Thyroid Disease & Surgery

The thyroid gland is a butterfly-shaped organ located in the center of the neck that controls key functions of the body. Disease of the thyroid gland can affect nearly every organ in your body and harm your health if not treated.

Thyroid disease is generally caused by an imbalance of thyroid hormone, growth of potentially cancerous nodules, or generalized overgrowth of the entire gland, described as a Goiter, which can compress the surrounding structures in the neck.

In most cases, treatment of thyroid disease is safe and simple, and can be managed with medication. Patients with inappropriately high thyroid hormone levels, or who are experiencing nodule growth or an overall enlargement of the thyroid, may benefit from biopsy or surgical intervention.



Thyroid ultrasound is considered the primary imaging tool for evaluating the thyroid gland. This examination is commonly performed when a physician feels an abnormality, such as generalized thyroid enlargement or a focal nodule, or when the patient complains of difficulty swallowing or a feeling of fullness in the neck.


When it is determined that a nodule or nodules in the thyroid are concerning for cancer, the next step is to obtain tissue from the thyroid for evaluation by a pathologist. The procedure of choice for obtaining a sample of tissue from a thyroid nodule is called a fine needle aspiration, or FNA, which is an extremely safe, minimally invasive biopsy procedure. This is typically performed by a radiologist using ultrasound guidance to help target the abnormal area.

Thyroid Surgery

To treat both benign and cancerous conditions, your surgeon may recommend partial or total removal of the thyroid gland. The extent of thyroid surgery may vary based on the size and number of thyroid masses. This surgical procedure is generally done under general anesthesia to optimize your comfort and safety.


Thyroid cancer is increasing in incidence in both men and women. There are four subtypes of cancer that arise from the thyroid gland itself.

Physical exam and ultrasound are the primary tools to evaluate the thyroid gland. Suspicious masses in the thyroid can be sampled or biopsied with a small needle. Some cancers of the thyroid are hard to differentiate from non-cancerous changes based on this needle biopsy and may ultimately require surgical removal of all or part of the gland to properly diagnose the presence of thyroid cancer.


Thyroid Cancer Imaging

The thyroid gland is the main area of iodine concentration in the body. For this reason, radioactive iodineplays a role in both the imaging and treatment of thyroid cancer. In cases where the thyroid gland is completely removed with surgery, a thyroid scan is used to determine whether there is any residual thyroid tissue, or to identify any new sites of thyroid cancer that may have developed since the previous imaging study.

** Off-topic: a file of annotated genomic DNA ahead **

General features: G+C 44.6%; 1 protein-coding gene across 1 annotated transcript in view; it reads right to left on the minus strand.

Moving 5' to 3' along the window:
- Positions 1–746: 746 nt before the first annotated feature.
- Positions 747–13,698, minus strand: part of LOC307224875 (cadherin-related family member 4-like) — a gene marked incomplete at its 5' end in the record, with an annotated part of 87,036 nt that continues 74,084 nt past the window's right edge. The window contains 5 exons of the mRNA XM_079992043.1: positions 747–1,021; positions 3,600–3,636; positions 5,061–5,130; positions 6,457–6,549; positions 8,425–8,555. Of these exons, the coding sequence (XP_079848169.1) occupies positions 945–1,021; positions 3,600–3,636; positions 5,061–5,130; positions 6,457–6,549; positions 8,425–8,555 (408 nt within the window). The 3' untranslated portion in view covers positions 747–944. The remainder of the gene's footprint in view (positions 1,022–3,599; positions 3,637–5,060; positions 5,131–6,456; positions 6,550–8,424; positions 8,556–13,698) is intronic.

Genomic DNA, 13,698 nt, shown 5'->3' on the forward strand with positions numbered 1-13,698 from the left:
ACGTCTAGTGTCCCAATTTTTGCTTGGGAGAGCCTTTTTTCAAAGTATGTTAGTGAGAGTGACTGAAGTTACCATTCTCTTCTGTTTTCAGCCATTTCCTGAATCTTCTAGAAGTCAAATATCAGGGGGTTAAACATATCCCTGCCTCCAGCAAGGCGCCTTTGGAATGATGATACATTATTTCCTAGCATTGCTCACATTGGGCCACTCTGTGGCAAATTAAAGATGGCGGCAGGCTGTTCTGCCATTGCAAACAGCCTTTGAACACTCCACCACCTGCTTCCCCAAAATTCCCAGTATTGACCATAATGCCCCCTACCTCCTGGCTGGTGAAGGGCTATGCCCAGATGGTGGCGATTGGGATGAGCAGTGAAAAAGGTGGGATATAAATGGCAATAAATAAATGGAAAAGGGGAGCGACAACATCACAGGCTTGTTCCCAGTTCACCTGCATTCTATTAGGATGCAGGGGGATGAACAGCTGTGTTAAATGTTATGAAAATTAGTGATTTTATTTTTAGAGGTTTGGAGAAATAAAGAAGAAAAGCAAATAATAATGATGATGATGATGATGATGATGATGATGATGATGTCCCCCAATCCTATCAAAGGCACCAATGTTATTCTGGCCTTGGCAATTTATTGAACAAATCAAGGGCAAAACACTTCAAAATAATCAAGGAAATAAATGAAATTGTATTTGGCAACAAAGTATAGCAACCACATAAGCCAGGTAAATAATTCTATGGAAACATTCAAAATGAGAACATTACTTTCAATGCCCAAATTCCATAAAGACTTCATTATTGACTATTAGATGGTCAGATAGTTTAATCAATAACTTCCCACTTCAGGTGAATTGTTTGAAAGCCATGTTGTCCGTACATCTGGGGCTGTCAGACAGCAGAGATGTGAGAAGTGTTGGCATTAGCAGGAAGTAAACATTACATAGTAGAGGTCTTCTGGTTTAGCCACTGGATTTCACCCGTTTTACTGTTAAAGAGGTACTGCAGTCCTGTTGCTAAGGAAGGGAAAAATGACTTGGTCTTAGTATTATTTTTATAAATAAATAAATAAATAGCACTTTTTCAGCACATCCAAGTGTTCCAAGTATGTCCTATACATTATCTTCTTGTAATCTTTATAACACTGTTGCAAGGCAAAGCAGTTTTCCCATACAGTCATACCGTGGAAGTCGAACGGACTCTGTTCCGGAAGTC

Preparing for this type of imaging takes several weeks, and special instructions will be given to you by your endocrinologist and the nuclear medicine scheduler. The day before imaging, you are asked to come to the nuclear medicine department to receive the molecular tracer by mouth. Twenty-four hours later, images are acquired of your entire body while you are resting on an imaging table, and the imaging camera moves along your body. A separate measurement of your neck is made while sitting in a chair. The entire imaging session takes approximately 2 hours. If specific conditions are not met in your home, this treatment may require hospitalization for 2-3 days.

Thyroid scans are also quite helpful for surveillance of cancer recurrence. Your endocrinologist and endocrine radiologists will coordinate this aspect of your care at regular follow up intervals after surgical removal of your thyroid cancer.

Frequently Asked Questions

There are four subtypes of cancer that arise from the thyroid gland itself. In addition, rarely lymphoma or cancers from other areas in the body can spread to the thyroid gland.

  • More than 80% of thyroid cancers are papillary thyroid carcinoma. This is generally a low grade, slowly spreading cancer that is often successfully removed with surgery. Additional treatment is sometimes indicated depending on the extent and characteristics of the tumor. Lymph node removal and/or administration of radioactive iodine to treat residual microscopic disease are among these therapies.
  • Follicular cancer represents about 10% of primary thyroid cancers and can spread to other areas in the body in about 10-30% of patients. Treatment is usually limited to surgical removal of the thyroid.
  • Medullary cancer, which can be hereditary, accounts for less than 10% of thyroid cancers and can be associated with other abnormalities of the endocrine system.
  • Anaplastic cancer is a very rare form that generally occurs in older patients. Treatment may involve radiation, chemotherapy, and/or surgery.

The thyroid gland can over- or under-produce thyroid hormone. Symptoms of hyperthyroidism (excessive thyroid hormone) include tremors, palpitations (racing heart), trouble sleeping, heat intolerance, weight loss, hair thinning, nervousness, irritability, muscle weakness and abnormal menstrual cycle.

Symptoms of hypothyroidism (inadequate thyroid hormone) include lethargy, weakness, cold intolerance, dry skin, depression, constipation, forgetfulness, weight gain, joint pain, and abnormal menstrual cycle.

Thyroid ultrasound is a painless procedure and uses no radiation. During the procedure, the patient lies on a comfortable table with his or her neck slightly extended. The ultrasound technologist uses a transducer coated with gel to scan over the thyroid gland and obtain a series of standard images. Both lobes are measured, and any nodules that are seen are measured. Color Doppler ultrasound is utilized to help determine the vascularity of the gland as a whole, as well as any focal abnormalities.

The exam takes 15 to 45 minutes to complete, depending on the number of nodules.  The radiologist spends time evaluating the information obtained by the sonographer and compares the findings to any prior examinations. Although ultrasound cannot definitively differentiate benign from cancerous nodules, there are a number of features that the radiologist uses to help determine whether a biopsy is needed. Features of a nodule that increase the likelihood of cancer include irregular shape, a large proportion of solid tissue, calcifications within the nodule, and increased vascularity.